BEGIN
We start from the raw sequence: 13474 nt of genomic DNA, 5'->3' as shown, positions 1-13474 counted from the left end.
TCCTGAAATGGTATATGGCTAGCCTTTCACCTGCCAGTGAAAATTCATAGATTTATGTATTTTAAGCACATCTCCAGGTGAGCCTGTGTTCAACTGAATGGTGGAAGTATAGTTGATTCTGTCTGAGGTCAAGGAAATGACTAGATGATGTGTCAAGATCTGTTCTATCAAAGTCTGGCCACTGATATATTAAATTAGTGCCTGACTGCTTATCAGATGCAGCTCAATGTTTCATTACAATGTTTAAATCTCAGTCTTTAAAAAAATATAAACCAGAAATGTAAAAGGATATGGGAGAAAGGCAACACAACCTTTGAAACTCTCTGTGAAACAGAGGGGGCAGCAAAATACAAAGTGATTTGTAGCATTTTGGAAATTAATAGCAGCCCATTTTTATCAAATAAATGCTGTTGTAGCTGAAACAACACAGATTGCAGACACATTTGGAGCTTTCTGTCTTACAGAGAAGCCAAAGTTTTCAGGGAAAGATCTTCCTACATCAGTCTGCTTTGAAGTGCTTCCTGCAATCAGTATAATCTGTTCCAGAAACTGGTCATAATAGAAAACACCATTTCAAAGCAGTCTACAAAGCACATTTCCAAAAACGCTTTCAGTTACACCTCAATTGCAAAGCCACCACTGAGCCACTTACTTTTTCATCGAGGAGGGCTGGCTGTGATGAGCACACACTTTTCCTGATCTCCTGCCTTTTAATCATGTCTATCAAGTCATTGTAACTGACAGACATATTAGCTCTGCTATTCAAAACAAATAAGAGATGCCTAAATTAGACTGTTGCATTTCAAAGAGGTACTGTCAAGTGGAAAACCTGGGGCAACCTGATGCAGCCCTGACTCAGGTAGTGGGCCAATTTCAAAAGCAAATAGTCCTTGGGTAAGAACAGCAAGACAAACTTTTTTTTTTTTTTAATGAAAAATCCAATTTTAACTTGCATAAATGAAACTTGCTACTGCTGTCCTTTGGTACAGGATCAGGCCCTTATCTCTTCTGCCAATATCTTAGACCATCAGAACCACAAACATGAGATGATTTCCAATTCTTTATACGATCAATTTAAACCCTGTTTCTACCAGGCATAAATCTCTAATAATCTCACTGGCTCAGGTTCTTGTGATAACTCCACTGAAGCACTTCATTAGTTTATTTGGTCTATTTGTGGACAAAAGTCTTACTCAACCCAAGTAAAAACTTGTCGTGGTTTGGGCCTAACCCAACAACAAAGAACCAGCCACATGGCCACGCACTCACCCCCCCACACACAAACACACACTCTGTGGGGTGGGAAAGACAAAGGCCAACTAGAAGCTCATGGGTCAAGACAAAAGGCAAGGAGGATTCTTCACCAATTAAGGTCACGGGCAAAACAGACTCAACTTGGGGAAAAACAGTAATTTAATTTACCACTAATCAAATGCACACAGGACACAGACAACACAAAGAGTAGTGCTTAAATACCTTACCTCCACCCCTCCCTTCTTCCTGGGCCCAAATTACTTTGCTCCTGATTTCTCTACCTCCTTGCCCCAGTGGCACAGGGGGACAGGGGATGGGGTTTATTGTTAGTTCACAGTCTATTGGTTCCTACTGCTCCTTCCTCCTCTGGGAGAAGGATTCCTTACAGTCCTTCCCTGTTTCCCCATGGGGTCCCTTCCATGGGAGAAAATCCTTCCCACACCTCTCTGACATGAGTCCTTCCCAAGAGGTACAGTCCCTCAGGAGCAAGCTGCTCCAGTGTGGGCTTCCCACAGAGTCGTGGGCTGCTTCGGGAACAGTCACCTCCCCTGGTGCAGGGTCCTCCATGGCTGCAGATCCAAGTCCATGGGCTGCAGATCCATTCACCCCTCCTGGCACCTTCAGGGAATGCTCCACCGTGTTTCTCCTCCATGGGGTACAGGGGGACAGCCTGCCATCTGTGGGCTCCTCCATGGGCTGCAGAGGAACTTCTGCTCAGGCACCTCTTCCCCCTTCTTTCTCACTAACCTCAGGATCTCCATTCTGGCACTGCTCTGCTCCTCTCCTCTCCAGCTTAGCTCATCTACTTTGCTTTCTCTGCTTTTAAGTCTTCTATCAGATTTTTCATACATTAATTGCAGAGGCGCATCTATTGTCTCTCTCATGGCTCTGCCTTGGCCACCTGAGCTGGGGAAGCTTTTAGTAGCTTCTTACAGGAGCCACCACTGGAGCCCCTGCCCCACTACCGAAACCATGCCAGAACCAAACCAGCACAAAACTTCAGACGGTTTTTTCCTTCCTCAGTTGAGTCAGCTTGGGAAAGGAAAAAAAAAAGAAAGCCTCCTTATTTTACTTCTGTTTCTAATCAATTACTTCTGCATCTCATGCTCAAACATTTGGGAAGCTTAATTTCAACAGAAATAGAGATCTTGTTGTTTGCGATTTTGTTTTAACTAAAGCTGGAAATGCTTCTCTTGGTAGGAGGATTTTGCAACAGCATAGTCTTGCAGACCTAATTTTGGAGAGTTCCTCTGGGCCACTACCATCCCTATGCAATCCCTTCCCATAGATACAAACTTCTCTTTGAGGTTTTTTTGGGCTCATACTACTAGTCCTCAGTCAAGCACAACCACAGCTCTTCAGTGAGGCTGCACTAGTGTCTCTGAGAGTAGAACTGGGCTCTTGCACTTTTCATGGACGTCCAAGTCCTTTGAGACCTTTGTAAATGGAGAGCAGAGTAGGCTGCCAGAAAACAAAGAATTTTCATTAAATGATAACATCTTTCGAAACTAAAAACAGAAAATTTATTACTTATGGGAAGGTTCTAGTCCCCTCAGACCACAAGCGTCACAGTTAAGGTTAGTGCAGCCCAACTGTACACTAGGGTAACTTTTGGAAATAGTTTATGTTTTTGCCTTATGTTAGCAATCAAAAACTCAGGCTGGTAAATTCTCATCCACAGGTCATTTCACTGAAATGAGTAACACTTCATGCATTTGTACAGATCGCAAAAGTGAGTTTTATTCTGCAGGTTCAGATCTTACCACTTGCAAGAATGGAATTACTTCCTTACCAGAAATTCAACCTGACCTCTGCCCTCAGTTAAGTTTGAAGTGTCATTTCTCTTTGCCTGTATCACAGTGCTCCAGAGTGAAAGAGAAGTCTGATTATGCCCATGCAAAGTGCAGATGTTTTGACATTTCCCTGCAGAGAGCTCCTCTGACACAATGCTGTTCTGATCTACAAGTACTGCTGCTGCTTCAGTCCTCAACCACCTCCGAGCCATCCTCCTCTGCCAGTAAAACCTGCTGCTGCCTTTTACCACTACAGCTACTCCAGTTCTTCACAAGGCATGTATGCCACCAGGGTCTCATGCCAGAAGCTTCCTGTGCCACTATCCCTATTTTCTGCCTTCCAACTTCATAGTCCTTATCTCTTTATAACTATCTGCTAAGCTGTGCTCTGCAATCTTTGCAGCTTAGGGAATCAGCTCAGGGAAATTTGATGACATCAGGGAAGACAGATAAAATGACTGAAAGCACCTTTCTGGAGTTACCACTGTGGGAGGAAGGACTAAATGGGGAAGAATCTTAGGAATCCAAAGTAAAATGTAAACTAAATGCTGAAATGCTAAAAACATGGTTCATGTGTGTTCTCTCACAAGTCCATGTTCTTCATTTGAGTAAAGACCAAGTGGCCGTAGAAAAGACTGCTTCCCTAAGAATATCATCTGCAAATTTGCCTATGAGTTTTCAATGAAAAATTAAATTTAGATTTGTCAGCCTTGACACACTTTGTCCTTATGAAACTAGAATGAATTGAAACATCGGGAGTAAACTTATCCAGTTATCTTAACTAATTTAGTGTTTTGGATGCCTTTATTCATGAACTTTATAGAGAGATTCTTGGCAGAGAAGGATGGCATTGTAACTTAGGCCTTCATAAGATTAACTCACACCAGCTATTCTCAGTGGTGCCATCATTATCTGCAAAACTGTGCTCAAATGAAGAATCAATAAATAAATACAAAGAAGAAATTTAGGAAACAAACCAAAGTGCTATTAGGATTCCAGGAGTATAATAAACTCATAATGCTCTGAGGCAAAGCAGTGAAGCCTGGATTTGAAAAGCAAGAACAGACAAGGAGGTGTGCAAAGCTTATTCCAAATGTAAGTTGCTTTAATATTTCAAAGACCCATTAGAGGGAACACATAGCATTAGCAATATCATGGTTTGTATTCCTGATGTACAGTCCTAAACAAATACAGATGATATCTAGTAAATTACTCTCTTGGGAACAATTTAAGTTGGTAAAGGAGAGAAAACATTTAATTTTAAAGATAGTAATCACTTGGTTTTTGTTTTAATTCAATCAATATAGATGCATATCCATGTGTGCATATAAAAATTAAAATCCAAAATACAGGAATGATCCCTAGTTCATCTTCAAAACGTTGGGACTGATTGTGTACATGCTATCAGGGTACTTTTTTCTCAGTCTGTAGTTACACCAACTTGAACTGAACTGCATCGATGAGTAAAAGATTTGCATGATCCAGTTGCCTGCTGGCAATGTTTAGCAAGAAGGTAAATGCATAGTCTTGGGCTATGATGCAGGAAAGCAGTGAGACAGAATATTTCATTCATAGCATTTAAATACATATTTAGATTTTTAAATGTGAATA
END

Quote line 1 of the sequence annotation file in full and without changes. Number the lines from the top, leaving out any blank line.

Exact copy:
We start from the raw sequence: 13474 nt of genomic DNA, 5'->3' as shown, positions 1-13474 counted from the left end.